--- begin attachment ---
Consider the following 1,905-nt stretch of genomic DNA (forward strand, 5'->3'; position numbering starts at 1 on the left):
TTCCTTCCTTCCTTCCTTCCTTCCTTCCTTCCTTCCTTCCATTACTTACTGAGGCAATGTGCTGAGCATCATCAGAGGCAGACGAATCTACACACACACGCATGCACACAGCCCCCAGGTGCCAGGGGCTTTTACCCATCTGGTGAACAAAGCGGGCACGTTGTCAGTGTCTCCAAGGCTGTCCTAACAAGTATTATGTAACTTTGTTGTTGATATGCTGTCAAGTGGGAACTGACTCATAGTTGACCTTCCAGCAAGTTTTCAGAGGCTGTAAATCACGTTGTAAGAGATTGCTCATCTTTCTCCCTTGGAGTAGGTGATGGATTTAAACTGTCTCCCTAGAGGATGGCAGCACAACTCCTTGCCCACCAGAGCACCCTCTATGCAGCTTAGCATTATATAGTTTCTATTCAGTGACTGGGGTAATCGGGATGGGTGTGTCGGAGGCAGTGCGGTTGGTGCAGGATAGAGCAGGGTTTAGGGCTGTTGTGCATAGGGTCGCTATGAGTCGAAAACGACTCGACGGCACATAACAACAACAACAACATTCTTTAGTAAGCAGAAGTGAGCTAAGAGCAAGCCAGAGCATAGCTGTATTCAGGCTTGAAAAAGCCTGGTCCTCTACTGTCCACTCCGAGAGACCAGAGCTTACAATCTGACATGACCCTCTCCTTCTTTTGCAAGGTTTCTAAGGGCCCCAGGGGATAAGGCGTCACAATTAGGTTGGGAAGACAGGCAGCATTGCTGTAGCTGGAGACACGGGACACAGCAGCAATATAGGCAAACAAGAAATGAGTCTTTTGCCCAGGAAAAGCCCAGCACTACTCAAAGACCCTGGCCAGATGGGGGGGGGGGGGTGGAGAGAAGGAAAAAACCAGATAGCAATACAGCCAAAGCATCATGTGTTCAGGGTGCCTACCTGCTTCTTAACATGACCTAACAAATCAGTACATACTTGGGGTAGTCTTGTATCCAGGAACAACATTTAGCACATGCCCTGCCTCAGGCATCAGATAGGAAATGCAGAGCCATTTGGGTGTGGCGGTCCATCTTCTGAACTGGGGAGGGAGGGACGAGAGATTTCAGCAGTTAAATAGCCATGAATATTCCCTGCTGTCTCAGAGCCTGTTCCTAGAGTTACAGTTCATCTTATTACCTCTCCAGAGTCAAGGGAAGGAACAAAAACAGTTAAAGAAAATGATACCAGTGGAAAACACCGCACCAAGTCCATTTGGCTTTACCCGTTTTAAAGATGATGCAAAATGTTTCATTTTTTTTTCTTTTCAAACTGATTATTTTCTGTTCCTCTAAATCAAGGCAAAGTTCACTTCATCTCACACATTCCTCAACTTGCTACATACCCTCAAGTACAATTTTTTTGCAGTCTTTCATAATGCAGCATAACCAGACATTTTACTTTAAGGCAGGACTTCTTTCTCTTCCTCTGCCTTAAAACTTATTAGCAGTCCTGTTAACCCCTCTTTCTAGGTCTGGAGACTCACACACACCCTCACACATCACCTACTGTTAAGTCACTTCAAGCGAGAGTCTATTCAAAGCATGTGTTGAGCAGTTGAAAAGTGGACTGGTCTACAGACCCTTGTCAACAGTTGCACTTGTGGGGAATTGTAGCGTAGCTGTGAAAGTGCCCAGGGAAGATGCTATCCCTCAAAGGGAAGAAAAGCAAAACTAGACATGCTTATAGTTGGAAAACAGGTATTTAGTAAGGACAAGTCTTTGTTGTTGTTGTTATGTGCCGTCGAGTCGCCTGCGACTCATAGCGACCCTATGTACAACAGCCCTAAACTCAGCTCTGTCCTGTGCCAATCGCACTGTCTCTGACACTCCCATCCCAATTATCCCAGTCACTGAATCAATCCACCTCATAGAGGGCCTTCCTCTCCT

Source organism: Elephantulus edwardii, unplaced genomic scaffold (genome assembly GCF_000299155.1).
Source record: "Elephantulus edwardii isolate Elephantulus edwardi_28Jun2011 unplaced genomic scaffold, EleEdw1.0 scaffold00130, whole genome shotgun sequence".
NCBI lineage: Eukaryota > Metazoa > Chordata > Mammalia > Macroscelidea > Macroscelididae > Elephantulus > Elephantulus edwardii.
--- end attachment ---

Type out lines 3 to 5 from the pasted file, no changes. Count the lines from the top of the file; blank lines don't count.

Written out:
Source organism: Elephantulus edwardii, unplaced genomic scaffold (genome assembly GCF_000299155.1).
Source record: "Elephantulus edwardii isolate Elephantulus edwardi_28Jun2011 unplaced genomic scaffold, EleEdw1.0 scaffold00130, whole genome shotgun sequence".
NCBI lineage: Eukaryota > Metazoa > Chordata > Mammalia > Macroscelidea > Macroscelididae > Elephantulus > Elephantulus edwardii.